The political, economic, and cultural importance of the nations of Asia is increasing in today’s world. In light of this growing significance, the Asian Studies Program at Rhodes College seeks to promote the understanding of Asia and its role in world civilization as well as its current political, economic, and cultural importance.
Asian Studies at Rhodes includes within its purview the entirety of the Asian continent with the exception of the region traditionally known as the Middle East (i.e., Persia, the Arab nations, Turkey and Israel). This scope includes several major regions that share important cultural traits:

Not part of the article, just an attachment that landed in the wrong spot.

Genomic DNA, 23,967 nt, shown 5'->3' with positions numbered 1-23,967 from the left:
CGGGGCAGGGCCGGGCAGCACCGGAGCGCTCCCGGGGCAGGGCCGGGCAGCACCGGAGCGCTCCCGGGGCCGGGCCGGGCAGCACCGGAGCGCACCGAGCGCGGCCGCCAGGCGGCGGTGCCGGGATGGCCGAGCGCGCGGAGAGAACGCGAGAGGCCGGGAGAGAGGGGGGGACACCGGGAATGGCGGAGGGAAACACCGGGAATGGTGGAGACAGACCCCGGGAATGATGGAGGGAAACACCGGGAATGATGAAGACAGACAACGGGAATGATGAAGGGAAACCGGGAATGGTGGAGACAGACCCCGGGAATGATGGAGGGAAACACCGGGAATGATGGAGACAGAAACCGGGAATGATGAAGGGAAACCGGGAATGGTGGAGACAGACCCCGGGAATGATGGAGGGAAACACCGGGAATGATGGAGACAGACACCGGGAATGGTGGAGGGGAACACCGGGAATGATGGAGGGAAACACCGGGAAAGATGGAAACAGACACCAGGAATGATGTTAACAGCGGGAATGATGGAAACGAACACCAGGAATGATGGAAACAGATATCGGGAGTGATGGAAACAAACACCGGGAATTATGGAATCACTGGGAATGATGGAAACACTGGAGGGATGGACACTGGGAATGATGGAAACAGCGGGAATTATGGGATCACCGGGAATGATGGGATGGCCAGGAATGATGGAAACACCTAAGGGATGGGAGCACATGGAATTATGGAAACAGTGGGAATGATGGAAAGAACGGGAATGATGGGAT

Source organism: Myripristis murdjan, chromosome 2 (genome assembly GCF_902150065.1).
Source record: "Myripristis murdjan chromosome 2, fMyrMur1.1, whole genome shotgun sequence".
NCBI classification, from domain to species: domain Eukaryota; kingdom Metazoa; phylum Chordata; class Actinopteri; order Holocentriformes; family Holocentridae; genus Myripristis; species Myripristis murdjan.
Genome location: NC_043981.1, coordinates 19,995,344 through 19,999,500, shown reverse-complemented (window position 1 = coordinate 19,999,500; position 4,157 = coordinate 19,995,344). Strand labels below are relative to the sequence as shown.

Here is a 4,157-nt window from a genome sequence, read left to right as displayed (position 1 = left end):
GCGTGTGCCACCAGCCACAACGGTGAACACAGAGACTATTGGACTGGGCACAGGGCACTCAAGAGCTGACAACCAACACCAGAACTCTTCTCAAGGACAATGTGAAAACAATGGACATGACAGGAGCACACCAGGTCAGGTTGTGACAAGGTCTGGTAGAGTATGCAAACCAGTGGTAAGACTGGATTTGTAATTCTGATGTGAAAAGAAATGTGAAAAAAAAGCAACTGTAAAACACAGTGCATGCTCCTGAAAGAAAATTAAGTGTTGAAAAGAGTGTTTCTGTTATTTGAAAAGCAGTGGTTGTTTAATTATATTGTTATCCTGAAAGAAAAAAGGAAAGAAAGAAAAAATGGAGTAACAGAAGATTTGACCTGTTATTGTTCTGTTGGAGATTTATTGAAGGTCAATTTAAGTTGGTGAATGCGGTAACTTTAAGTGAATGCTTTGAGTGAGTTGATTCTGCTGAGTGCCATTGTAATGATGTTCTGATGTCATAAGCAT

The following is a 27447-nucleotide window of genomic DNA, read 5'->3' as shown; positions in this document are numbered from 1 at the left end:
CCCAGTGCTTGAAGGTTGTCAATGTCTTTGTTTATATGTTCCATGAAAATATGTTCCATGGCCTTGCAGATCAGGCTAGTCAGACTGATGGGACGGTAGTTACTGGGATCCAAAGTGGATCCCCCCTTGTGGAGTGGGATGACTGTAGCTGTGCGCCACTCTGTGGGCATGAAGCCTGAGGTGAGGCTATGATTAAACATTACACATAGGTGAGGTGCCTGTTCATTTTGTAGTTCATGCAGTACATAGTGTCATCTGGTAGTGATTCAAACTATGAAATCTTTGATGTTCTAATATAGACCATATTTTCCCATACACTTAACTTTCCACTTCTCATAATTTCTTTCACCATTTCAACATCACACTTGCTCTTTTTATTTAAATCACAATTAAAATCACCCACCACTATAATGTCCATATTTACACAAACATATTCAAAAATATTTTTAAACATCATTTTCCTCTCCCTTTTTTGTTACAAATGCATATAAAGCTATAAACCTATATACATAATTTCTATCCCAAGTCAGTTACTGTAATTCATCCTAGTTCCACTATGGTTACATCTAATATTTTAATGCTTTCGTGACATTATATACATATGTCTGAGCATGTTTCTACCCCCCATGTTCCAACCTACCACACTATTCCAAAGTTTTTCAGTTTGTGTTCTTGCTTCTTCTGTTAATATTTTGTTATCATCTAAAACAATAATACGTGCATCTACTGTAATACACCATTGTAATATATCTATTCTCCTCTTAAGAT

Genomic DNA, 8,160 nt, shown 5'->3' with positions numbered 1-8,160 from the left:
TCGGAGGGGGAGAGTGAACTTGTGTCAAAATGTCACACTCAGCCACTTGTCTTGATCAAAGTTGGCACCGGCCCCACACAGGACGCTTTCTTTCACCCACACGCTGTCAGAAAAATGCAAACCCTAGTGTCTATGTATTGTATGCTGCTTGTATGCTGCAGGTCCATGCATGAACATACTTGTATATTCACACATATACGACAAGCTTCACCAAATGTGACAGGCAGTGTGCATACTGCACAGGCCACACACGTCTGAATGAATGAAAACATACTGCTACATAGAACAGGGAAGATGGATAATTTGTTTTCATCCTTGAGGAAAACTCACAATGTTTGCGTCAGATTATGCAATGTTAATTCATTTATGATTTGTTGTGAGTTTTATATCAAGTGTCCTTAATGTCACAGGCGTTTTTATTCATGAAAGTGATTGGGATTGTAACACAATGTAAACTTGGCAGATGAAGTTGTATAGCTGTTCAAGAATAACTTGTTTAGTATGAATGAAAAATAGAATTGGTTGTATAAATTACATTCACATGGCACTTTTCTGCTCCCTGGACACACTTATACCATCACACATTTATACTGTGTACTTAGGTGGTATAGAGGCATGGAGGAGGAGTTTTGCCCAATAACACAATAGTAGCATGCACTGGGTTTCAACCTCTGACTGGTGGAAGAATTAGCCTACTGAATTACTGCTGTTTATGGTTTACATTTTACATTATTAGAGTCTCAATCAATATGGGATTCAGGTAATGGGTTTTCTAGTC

- the East Asian, or Sinitic, sphere (China, Korea, Japan).
- the South Asian, or Indic, sphere (India, Pakistan, Bangladesh, Sri Lanka, Nepal, Bhutan).
- the Southeast Asian sphere, in which both Sinitic and Indian cultures have played an important role (Burma, Thailand, Cambodia, Laos, Malaysia, Indonesia, Brunei, the Philippines).
- the Inner Asian sphere (Mongolia, parts of China and the Soviet Union [such as Tibet, Manchuria, Xinjiang, Soviet Central Asia, Siberia], Afghanistan).
Historical forces have at times created relationships that transcend this division into four cultural spheres; the most obvious of these are the spread of religions, particularly Buddhism, and international trade. Political concerns have also engendered relationships among Asian nations that go beyond the cultural spheres described above.